Nova Scotia

Number of Atlantic Canadians over age 75 will double in 20 years, report says

Atlantic Canada's population is already the oldest in Canada, and a new report estimates that by 2040, there will be three seniors for every two young people in the region.

Economic council estimates by 2040, there will be 3 seniors for every 2 young people in the region

A new report estimates Atlantic Canadian health care costs will rise by 27 per cent by 2040 simply due to the population aging. (Frank Gunn/Canadian Press)

The number of seniors in Atlantic Canada will increase by 32 per cent over the next 20 years, putting added pressure on the region's health-care system and labour market, a new study says.

Released Thursday by the Atlantic Provinces Economic Council (APEC), the study says the most rapid growth will be among older seniors.

And the number of Atlantic Canadians aged 75 and older will double, said policy analyst Fred Bergman, who noted the changes in demographic patterns could have significant implications for the region's economy.

"We estimate Atlantic health care costs will rise by 27 per cent by 2040 simply due to the population aging," Bergman said in a statement. The region will need an additional 25,000 beds in nursing or seniors homes, he said.

Atlantic Canada's population is already the oldest in Canada.

By 2040, there will be three seniors for every two young people in the region, according to the independent think-tank.

This so-called grey tsunami, which refers to the large wave of baby boomers who are reaching retirement age, is also having a profound impact on the labour market, the study says.

In 1990, there were 20 young workers entering the job market for every 10 retirees. Thirty years later, there are just seven, and APEC does not expect that number to change any time soon.

The region's primary industries — agriculture, fishing, forestry, mining and oil and gas — have the oldest workforces.

Agressive immigration policies helping

Meanwhile, the working-age population — those between 25 and 64 — has fallen by almost 50,000 in the past 10 years. During that time, the number of seniors has surpassed the number of people under the age of 19 for the first time.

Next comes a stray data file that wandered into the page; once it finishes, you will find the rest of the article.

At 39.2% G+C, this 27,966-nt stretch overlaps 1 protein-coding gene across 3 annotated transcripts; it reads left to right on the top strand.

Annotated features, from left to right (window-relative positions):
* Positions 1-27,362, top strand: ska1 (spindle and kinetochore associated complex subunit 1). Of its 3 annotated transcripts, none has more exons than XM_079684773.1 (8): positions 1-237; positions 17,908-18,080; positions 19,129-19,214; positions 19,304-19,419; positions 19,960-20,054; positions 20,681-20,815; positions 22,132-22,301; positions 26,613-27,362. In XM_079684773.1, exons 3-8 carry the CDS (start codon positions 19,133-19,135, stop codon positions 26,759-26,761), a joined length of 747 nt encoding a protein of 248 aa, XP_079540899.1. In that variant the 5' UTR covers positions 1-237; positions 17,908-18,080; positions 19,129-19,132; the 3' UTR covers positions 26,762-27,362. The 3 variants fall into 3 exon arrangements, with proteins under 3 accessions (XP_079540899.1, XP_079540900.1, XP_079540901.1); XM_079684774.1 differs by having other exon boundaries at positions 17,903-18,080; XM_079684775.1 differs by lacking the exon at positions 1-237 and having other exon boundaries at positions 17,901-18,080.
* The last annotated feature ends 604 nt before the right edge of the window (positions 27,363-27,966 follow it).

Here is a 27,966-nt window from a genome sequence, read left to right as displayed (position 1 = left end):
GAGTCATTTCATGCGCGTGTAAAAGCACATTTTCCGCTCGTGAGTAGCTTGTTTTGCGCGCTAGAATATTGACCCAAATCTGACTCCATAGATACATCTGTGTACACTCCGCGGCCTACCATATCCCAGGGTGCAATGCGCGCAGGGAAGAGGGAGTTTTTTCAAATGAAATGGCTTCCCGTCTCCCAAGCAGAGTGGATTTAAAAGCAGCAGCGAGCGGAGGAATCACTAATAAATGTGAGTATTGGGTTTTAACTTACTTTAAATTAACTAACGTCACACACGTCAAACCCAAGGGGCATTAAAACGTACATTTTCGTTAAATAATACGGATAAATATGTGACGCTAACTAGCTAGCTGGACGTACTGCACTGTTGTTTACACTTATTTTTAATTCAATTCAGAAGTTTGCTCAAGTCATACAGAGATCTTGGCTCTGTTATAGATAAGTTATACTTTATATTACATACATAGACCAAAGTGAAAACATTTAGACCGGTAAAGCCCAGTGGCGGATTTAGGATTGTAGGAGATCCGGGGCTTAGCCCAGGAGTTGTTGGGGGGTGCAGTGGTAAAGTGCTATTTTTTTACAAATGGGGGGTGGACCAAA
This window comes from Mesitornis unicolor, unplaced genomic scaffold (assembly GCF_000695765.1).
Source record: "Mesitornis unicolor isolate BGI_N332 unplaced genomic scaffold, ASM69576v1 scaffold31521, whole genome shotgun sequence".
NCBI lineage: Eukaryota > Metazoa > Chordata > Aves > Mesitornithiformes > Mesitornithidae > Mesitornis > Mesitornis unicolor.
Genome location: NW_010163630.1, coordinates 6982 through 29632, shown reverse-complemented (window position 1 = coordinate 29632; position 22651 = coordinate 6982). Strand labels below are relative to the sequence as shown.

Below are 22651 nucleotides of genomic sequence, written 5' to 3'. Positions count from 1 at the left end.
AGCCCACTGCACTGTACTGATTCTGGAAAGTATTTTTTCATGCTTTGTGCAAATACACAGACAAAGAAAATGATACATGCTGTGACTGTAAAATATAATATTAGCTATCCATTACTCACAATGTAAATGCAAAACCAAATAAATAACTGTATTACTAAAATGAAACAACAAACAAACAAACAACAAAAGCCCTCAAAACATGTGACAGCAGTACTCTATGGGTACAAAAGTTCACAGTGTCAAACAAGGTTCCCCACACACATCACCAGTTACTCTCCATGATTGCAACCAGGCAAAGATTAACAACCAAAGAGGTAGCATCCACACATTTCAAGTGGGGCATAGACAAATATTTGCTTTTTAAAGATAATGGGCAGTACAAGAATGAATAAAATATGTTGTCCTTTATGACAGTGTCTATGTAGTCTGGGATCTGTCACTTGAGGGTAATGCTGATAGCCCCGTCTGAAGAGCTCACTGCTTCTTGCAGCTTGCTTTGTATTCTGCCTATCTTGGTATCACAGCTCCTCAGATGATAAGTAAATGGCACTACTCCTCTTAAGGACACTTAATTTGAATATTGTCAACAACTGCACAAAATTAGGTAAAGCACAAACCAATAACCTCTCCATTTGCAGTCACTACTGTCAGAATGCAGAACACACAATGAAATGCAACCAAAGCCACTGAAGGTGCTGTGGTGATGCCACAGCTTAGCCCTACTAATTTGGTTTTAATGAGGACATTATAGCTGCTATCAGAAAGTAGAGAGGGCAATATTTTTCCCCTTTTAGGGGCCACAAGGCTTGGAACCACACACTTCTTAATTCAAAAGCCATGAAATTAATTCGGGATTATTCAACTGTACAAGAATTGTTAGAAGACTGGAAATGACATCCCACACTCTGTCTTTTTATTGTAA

Nova Scotia Premier Stephen McNeil said aggressive immigration policies are helping solve the province's demographic problems.

"We need to welcome new Nova Scotians," he said Thursday after a cabinet meeting in Halifax. "If we don't deal with the demographics of our population, our health-care budget will consume all of the operating ability of our government."

The report includes some uplifting data for the aging population: retirees today have 44 per cent more disposable income — after adjusting for inflation — than seniors just 20 years ago.

As well, the region's charities and non-profit organizations are sure to benefit from the fact that seniors, serve as community volunteers for an average of over 200 hours every year, which is 50 per cent more than the rest of the population.

And there will be opportunities for businesses that take advantage of the trends outlined in the report, APEC says.

"Seniors will be a growth sector," the report says.

"Senior homes, assisted living, and care workers will be in demand, as well as personal services to help those aging at home. Products and services that cater to or are adapted for an aging population will be in demand."

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The new numbers would not come as a shock to the region's politicians and business leaders, who have been receiving similar reports for years.

In 2014, for example, the Nova Scotia government was handed a report from a panel of experts who warned the province was doomed to endure an extended period of decline unless population and economic trends were reversed.

The report, written by a five-member panel led by then Acadia University president Ray Ivany, predicted that by 2036, the province could expect to have 100,000 fewer working-age people than it did in 2010.


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